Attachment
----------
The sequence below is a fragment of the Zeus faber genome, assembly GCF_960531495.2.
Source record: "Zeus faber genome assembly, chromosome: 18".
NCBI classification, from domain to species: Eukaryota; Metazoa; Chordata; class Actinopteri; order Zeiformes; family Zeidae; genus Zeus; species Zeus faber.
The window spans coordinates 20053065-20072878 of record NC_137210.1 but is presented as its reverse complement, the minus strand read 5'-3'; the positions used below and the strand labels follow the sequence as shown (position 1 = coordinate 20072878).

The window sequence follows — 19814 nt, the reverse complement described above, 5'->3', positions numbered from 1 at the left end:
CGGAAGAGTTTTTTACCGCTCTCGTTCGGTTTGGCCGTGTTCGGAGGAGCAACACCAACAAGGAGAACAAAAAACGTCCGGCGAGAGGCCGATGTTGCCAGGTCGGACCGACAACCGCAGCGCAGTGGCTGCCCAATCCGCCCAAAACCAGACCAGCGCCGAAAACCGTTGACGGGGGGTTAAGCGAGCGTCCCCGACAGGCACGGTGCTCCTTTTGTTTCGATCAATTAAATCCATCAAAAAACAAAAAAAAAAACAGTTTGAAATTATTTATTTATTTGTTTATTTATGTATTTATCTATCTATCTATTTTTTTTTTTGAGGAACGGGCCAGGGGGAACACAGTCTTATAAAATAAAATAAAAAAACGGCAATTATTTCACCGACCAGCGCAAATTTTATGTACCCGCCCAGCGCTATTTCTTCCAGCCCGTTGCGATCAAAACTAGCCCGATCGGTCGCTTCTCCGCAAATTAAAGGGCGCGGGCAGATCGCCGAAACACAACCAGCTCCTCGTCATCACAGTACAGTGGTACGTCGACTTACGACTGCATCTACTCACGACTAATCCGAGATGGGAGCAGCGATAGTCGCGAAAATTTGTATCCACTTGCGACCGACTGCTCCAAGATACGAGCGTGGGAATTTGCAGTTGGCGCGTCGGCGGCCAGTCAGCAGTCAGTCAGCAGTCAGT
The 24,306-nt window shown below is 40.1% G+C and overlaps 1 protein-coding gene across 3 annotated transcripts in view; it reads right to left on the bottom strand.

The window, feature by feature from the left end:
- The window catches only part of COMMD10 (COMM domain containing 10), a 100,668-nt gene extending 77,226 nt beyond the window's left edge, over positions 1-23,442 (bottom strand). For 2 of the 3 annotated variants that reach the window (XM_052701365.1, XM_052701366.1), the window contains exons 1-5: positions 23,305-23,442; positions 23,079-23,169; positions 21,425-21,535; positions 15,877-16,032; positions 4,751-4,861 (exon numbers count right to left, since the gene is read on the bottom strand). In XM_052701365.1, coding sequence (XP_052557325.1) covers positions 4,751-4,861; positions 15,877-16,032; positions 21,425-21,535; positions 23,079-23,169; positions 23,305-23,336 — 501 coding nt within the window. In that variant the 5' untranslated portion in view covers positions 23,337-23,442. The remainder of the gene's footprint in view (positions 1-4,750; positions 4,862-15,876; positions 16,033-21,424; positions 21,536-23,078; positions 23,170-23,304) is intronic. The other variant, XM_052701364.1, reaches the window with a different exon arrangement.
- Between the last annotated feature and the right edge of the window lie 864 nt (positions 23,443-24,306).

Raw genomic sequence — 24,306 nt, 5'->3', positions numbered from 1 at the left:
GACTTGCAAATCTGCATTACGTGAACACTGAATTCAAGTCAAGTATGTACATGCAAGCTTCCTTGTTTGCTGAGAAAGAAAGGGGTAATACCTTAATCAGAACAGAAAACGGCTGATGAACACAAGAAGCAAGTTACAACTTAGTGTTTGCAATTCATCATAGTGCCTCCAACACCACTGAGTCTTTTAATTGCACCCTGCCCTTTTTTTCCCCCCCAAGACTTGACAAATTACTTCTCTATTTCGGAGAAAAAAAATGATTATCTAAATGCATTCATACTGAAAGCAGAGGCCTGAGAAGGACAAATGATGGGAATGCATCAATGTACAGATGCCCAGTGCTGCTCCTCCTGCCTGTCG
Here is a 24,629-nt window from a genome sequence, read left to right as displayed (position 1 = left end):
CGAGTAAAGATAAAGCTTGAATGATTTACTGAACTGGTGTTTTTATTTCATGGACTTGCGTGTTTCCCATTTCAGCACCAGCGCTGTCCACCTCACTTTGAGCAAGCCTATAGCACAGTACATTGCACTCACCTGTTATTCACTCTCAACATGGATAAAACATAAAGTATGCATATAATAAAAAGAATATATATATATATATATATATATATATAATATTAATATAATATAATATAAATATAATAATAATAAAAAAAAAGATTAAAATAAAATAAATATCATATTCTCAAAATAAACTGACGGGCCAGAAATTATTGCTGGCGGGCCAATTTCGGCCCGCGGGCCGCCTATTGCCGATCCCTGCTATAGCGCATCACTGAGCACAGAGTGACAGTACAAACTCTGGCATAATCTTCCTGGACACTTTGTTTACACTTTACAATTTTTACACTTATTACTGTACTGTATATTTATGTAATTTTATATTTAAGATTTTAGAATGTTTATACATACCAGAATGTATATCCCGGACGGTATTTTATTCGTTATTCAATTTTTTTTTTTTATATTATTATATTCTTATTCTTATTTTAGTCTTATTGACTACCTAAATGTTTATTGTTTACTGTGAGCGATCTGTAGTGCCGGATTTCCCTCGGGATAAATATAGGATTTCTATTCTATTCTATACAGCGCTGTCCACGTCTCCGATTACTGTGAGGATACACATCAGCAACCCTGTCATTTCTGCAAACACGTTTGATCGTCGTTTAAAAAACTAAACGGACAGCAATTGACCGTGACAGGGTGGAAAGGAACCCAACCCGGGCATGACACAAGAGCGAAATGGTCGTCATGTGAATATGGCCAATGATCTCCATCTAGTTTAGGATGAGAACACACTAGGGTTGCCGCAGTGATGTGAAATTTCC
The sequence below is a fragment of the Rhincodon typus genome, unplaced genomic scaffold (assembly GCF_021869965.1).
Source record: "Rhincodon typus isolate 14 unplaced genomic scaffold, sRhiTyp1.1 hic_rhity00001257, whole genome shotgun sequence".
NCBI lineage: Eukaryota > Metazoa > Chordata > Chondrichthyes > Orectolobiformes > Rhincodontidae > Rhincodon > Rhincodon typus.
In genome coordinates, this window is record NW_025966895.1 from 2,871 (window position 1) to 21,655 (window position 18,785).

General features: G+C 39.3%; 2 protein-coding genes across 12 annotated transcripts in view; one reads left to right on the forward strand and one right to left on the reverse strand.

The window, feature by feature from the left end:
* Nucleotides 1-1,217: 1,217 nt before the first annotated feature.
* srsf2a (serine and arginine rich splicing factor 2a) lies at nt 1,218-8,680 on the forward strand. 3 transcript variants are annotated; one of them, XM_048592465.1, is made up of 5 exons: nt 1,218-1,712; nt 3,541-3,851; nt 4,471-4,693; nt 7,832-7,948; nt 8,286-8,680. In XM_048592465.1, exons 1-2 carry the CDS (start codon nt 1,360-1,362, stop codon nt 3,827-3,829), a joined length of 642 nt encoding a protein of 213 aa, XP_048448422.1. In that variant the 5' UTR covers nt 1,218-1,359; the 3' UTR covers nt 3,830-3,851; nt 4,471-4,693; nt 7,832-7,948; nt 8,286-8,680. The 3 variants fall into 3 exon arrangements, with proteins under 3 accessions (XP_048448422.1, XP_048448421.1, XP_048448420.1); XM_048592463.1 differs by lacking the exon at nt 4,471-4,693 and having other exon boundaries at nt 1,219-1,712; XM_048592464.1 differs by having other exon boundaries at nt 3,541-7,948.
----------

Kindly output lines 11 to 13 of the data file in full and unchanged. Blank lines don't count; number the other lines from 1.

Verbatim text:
Raw genomic sequence — 24,306 nt, 5'->3', positions numbered from 1 at the left:
GACTTGCAAATCTGCATTACGTGAACACTGAATTCAAGTCAAGTATGTACATGCAAGCTTCCTTGTTTGCTGAGAAAGAAAGGGGTAATACCTTAATCAGAACAGAAAACGGCTGATGAACACAAGAAGCAAGTTACAACTTAGTGTTTGCAATTCATCATAGTGCCTCCAACACCACTGAGTCTTTTAATTGCACCCTGCCCTTTTTTTCCCCCCCAAGACTTGACAAATTACTTCTCTATTTCGGAGAAAAAAAATGATTATCTAAATGCATTCATACTGAAAGCAGAGGCCTGAGAAGGACAAATGATGGGAATGCATCAATGTACAGATGCCCAGTGCTGCTCCTCCTGCCTGTCG
Here is a 24,629-nt window from a genome sequence, read left to right as displayed (position 1 = left end):